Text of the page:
Rev. Jundo Gregory Gibbs of Oregon Buddhist Temple. On the viewpoints of Buddhists, Theists, and self-described Non-Believers he says, "I like to believe I have sympathy with all of these beliefs."

Buddhist, Theist, and Non-Believer

Portland’s Oregon Buddhist Temple hosted a seminar in August on the thinking of “Buddhists, Theists, and Non-Believers.” Rev. Jundo Gregory Gibbs of OBT and Eric Marcoux of Waking Peacock Sangha led the talk. Brenda Fugate, member of OBT, moderated.

Rev. Gibbs and Lama Marcoux share a common spiritual root in Catholicism. Marcoux was a Catholic monk in a cloistered order until the age of 23. For the past 20 years he has been a teacher in the Tibetan Kagyu tradition. Rev. Gibbs "stepped out of regular Christianity" at the age of 16. A few years later he encountered Zen Buddhism in a college class. He is now a minister at OBT, a Jodo Shinsu temple affiliated with the Buddhist Churches of America.

Regarding the three perspectives reflected in the title of the seminar, Rev. Gibbs said:

"I like to believe I have sympathy with all of these beliefs. We're not here to discover whether God exists or not, or whether the Pureland exists or not. As a person who has a belief in divinity, or as a Buddhist, or as someone who has very firmly settled on a conviction not to believe in anything supernatural or anything like theism, we're looking at how that effects how we see the world and how we live in the world.

"Any viewpoint you have has both positive and negative aspects. It empowers and it dis-empowers. Do I want to embrace the essence of this religion? What is the essence of this religion? Who believes in Mt. Sumeru? Do you have to believe in the actual literal resurrection of Jesus to be a Christian?"


For Lama Eric Marcoux of Waking Peacock Sangha, it "takes courage... to be open to someone whose words might be used to make them our enemy."

Early in the discussion, Brenda Fugate introduced the question, "What is the meaning of life. …and, is there a meaning? Please address all three points of view as you understand them."

Lama Marcoux read from prepared notes. In conclusion, he said:

"I'll argue that any model, any doctrine, benefits from internal consistency if the internal consistency bears the fruit of forbearance and kindness and forgiveness. Willingness to really listen to the other, willingness to really intuit their basic good intent as they use words differing from our own tradition takes effort, takes courage, takes a willingness to be open to someone whose words might be used to make them our enemy.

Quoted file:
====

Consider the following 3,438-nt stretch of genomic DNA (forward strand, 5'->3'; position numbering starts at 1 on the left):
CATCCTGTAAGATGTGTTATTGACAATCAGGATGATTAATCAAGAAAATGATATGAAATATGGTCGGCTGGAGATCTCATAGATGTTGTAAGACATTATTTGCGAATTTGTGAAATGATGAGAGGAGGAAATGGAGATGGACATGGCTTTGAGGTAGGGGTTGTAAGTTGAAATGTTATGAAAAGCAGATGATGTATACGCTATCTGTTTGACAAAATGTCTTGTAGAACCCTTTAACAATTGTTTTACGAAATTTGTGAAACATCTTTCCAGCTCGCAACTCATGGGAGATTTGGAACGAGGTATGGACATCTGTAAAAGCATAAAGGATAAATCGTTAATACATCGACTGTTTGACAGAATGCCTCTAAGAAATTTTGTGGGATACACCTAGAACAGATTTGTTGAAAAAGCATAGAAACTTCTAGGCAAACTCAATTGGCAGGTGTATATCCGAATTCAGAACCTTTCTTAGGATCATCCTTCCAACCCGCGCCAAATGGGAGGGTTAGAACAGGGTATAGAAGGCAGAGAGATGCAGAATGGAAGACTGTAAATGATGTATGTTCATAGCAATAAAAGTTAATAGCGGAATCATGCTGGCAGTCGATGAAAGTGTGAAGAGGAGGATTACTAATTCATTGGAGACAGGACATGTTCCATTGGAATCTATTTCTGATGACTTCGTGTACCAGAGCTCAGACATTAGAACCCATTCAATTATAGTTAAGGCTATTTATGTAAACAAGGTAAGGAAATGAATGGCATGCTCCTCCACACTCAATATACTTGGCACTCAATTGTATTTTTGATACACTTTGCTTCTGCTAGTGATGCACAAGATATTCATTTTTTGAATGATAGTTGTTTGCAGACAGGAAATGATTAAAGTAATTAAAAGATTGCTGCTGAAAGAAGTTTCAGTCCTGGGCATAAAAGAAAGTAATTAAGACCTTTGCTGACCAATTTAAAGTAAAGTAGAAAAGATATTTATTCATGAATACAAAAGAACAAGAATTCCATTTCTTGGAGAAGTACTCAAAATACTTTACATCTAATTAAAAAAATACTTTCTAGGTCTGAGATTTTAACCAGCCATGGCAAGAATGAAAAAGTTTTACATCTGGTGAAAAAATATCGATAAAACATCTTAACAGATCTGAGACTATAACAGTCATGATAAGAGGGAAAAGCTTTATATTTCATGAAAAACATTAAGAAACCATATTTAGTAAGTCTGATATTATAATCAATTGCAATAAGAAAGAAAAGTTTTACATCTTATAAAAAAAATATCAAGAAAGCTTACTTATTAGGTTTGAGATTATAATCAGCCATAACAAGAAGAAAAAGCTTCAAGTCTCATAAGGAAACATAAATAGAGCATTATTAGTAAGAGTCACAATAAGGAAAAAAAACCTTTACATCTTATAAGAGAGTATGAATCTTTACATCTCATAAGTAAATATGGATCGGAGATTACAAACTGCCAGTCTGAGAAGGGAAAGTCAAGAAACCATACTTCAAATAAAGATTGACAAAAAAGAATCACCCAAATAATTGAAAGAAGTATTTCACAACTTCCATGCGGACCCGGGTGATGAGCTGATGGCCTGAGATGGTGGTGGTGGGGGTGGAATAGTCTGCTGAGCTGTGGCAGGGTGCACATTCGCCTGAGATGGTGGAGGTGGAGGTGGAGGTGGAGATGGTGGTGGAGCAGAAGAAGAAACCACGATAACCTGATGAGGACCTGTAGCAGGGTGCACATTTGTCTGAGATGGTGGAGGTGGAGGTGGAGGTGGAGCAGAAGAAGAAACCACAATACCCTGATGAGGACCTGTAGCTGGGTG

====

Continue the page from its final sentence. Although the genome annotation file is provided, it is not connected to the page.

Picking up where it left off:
"In conclusion, words matter. They really do."

Rev. Gibbs acknowledged the difficulty of a response to the question:

"Theism and Buddhism are very diverse, that's the problem we have here today. The major forms of theism in the world believe there is a meaning to life and it exists to be discovered. The non-believer would basically say you are responsible for giving your own life meaning. Buddhists are sympathetic to that, but our exemplars have chosen meanings that they're willing to share with us. The meaning that we give to our life is to live with kindness, intellectual humility, enjoyment (moderation). When it all comes down to it, we do believe in living a virtuous life."

Around 20 people attended the seminar that lasted over an hour. After a break the panelists took questions from the audience, addressing more directly the topic of atheism.

Rev. Gibbs said he preferred to use the term "non-believer," though he did indicate a familiarity with "new atheists" who promote their views more publicly. As an observer, I sensed more of a willingness from younger questioners to own the word and an unwillingness from the older generation to use the term they associate with aggressive or unkind non-belief in theism.

If there was a thread that persisted, it was that of kindness and connection through suffering.

“I'm going into the world with a body that is not made of stainless steel. It squishes when automobiles run over it. It's subject to the invasion of viruses. That's just part and parcel of being a human being. It gives me equanimity.” ~Eric Marcoux

“Suffering connects us with others. The most egregious of suffering is being separated from our loved ones by death. That kind of suffering reminds us of our connection with people. That's the only positive thing I want to say about suffering: it reminds us we have a deep connection with others.” ~Rev. Jundo Gregory Gibbs


For more information about OBT, please visit www.oregonbuddhisttemple.com.

Contributor: Heidi Enji Hoogstra.
Photos: Heidi Enji Hoogstra.